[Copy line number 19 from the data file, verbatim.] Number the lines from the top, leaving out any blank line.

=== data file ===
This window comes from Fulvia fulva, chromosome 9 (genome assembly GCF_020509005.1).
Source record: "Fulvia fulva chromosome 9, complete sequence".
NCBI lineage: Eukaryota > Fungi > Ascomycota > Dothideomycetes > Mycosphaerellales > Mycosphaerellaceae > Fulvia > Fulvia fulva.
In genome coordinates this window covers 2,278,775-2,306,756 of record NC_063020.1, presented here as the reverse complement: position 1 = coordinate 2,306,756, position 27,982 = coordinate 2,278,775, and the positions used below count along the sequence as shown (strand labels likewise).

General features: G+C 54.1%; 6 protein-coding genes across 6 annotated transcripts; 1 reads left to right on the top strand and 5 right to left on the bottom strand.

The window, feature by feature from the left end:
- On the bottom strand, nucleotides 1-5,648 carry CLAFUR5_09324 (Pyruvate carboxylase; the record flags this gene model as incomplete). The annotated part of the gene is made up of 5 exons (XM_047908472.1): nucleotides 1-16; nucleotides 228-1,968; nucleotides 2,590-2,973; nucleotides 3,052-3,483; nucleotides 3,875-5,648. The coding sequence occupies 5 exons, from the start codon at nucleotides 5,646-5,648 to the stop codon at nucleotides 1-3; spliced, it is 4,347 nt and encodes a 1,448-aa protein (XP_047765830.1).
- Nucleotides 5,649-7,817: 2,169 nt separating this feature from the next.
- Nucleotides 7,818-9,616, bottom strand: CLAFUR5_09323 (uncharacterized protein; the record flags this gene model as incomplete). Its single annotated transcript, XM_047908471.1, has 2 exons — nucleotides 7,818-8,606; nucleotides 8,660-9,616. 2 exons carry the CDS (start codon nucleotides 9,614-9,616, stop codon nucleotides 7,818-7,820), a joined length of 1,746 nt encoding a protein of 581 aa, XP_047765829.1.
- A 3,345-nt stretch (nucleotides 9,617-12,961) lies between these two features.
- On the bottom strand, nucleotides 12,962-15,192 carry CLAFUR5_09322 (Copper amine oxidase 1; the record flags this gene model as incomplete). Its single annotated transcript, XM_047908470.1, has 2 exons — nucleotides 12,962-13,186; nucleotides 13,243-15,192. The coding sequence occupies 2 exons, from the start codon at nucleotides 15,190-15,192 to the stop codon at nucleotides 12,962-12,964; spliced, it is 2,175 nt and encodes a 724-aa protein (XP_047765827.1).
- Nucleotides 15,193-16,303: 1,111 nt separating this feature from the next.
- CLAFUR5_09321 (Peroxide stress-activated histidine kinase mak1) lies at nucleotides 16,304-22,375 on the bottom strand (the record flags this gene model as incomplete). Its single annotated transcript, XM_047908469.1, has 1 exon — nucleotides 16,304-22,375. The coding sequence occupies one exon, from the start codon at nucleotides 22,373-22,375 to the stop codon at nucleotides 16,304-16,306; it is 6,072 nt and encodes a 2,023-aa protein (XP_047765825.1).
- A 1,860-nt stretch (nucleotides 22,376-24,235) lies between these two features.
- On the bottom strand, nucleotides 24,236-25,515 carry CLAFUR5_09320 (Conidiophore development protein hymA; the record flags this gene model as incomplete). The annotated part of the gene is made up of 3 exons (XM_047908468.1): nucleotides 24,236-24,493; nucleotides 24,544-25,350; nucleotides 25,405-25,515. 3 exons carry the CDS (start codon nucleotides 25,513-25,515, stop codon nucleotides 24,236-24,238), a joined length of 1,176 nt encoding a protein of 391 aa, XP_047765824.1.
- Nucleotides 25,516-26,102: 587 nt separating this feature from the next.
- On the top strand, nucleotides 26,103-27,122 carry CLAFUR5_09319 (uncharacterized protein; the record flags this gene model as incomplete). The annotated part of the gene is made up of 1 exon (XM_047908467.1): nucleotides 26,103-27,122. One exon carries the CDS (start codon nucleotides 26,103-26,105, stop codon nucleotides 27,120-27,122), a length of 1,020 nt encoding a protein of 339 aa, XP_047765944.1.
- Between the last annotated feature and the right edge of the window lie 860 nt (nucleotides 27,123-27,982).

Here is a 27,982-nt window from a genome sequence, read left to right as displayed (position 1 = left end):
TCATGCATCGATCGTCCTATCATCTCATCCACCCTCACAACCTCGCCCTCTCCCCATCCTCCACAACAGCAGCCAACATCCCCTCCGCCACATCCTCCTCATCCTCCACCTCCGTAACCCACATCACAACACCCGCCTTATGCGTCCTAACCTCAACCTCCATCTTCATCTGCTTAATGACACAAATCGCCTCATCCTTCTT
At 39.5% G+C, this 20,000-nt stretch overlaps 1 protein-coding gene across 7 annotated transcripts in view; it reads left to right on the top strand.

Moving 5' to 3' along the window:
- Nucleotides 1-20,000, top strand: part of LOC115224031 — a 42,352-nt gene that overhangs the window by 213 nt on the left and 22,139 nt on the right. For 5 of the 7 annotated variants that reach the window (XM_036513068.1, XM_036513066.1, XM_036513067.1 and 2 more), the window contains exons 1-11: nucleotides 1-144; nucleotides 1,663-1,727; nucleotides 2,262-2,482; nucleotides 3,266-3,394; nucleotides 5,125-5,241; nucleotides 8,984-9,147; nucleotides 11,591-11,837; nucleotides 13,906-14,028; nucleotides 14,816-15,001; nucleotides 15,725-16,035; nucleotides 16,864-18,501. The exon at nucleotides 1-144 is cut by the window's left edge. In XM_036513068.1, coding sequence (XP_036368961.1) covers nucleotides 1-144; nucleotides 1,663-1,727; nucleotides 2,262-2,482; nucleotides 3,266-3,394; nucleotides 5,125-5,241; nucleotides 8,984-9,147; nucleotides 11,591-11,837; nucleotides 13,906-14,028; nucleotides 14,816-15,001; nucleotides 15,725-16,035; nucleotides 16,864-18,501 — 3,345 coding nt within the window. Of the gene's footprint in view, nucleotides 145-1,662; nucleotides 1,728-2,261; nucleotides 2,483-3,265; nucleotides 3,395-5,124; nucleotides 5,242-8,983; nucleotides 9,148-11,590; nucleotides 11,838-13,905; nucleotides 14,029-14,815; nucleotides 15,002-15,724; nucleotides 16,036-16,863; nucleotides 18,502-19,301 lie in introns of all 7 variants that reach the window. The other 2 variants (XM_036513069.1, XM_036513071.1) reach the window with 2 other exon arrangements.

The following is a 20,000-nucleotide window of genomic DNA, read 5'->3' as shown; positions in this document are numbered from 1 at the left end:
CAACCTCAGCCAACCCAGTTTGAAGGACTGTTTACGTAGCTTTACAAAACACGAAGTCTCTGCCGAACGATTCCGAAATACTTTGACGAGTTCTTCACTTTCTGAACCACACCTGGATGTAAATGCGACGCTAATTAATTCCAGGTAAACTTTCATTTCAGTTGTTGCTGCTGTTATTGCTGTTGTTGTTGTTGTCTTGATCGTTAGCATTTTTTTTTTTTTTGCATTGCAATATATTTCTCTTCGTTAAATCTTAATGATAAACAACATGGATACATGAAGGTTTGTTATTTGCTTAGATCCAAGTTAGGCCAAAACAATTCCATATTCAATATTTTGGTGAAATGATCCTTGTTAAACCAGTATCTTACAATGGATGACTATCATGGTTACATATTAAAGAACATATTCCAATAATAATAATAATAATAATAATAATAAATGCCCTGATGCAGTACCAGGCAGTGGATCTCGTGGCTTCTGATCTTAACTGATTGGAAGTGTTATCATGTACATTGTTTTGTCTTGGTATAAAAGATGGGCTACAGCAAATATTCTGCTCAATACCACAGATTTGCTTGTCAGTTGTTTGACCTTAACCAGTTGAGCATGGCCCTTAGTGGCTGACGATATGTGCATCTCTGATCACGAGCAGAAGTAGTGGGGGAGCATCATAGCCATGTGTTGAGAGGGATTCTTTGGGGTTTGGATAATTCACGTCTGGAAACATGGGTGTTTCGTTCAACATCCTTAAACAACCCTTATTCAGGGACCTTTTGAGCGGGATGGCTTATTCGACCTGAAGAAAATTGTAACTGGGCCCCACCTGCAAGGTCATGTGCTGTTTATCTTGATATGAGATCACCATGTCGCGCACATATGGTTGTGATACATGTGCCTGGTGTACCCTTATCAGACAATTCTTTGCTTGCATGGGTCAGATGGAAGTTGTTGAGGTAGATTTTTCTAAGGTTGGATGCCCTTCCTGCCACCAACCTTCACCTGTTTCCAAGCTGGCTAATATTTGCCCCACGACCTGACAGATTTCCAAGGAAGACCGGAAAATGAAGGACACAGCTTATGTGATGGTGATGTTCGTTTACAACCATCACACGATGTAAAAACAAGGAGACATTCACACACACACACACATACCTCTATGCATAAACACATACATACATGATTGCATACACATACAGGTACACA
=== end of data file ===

Here is a 27,982-nt window from a genome sequence, read left to right as displayed (position 1 = left end):